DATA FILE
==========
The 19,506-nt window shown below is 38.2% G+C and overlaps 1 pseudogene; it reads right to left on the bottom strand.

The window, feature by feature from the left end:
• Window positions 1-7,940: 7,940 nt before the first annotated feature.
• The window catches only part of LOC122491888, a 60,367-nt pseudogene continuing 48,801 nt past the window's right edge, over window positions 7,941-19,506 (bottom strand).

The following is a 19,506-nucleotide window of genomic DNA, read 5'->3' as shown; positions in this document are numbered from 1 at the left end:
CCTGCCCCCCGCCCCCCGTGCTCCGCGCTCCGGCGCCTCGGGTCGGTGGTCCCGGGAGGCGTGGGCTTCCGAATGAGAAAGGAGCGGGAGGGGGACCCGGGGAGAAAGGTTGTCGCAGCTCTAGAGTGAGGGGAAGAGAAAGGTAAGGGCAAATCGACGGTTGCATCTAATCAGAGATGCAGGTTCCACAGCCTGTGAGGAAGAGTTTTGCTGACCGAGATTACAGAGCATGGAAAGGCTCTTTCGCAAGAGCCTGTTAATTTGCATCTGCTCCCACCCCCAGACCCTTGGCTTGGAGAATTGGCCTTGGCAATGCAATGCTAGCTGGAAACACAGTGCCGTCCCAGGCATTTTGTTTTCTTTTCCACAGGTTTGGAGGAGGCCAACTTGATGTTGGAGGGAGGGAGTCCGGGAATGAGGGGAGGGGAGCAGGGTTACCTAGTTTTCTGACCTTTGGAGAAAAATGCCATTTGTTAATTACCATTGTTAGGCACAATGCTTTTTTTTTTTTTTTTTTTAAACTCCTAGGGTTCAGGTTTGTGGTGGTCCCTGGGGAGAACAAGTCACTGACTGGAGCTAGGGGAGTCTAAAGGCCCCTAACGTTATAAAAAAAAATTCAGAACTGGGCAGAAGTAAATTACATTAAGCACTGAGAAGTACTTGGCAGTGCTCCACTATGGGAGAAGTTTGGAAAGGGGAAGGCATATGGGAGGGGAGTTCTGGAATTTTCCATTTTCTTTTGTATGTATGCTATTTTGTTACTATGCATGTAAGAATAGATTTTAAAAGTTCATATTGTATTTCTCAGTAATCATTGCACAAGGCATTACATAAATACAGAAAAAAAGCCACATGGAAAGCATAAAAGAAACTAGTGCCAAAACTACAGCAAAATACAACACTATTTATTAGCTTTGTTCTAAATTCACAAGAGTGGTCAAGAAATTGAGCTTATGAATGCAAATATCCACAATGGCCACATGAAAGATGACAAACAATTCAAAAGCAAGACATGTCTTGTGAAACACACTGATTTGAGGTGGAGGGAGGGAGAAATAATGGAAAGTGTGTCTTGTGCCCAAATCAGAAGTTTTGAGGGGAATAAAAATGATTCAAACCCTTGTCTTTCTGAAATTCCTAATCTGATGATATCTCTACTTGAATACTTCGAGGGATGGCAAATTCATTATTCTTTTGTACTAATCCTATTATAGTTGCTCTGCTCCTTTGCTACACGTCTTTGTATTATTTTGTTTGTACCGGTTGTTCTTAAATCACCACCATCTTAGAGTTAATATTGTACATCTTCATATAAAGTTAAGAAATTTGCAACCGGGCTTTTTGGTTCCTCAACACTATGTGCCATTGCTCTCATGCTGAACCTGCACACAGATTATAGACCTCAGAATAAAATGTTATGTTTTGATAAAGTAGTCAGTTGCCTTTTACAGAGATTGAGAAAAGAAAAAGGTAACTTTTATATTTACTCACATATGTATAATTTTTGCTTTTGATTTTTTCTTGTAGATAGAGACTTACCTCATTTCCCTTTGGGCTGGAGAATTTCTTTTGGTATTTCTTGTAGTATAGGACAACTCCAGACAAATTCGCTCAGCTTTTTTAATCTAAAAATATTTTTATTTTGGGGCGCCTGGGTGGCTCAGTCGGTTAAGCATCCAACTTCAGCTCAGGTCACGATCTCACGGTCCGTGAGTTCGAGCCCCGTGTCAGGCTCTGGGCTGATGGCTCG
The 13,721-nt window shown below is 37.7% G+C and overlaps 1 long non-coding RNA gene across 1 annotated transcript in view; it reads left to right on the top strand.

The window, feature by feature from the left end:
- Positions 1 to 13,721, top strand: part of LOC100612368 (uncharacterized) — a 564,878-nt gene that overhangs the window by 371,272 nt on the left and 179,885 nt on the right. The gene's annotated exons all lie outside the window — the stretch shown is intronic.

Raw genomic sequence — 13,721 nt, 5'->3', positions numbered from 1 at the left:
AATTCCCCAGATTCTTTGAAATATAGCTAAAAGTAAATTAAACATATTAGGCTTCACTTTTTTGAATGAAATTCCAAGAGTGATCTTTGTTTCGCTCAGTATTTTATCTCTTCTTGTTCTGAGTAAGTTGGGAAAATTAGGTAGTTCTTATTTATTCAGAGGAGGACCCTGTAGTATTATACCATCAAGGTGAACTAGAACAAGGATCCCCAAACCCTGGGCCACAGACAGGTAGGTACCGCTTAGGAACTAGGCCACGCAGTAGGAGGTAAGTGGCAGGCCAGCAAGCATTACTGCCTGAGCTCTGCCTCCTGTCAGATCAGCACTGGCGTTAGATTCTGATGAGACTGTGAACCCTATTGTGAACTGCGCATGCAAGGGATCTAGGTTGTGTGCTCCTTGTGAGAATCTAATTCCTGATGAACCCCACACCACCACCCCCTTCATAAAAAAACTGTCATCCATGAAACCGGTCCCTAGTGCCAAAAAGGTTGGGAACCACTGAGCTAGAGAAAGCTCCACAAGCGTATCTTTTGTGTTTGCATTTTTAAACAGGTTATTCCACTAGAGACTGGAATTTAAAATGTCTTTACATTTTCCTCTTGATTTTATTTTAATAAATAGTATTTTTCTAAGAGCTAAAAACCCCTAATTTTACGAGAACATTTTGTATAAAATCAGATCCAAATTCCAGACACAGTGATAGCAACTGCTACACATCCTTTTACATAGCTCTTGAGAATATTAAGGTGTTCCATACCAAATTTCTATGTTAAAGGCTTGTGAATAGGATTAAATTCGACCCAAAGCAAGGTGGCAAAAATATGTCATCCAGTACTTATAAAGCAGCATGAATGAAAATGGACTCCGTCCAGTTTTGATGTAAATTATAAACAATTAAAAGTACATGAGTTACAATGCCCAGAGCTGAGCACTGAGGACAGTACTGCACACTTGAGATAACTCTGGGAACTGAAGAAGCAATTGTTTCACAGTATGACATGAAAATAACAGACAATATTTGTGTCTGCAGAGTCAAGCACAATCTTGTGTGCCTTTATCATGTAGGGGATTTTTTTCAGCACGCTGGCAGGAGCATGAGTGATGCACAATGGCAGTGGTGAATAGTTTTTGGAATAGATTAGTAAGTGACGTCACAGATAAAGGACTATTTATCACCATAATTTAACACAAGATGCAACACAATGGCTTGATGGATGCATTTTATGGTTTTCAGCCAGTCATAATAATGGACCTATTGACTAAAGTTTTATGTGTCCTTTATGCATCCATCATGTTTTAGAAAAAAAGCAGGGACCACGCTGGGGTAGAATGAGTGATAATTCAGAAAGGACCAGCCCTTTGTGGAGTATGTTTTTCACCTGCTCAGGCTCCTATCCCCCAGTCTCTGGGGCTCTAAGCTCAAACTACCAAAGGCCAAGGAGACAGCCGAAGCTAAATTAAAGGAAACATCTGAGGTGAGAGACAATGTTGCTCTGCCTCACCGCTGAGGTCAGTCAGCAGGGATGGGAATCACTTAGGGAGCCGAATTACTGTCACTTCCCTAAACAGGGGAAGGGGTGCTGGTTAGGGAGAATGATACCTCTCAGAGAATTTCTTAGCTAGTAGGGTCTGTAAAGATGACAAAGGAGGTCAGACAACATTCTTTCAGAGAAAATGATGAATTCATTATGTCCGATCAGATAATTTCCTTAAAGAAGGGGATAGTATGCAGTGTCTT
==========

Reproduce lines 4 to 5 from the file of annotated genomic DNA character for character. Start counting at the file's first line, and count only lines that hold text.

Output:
• The window catches only part of LOC122491888, a 60,367-nt pseudogene continuing 48,801 nt past the window's right edge, over window positions 7,941-19,506 (bottom strand).

The following is a 19,506-nucleotide window of genomic DNA, read 5'->3' as shown; positions in this document are numbered from 1 at the left end: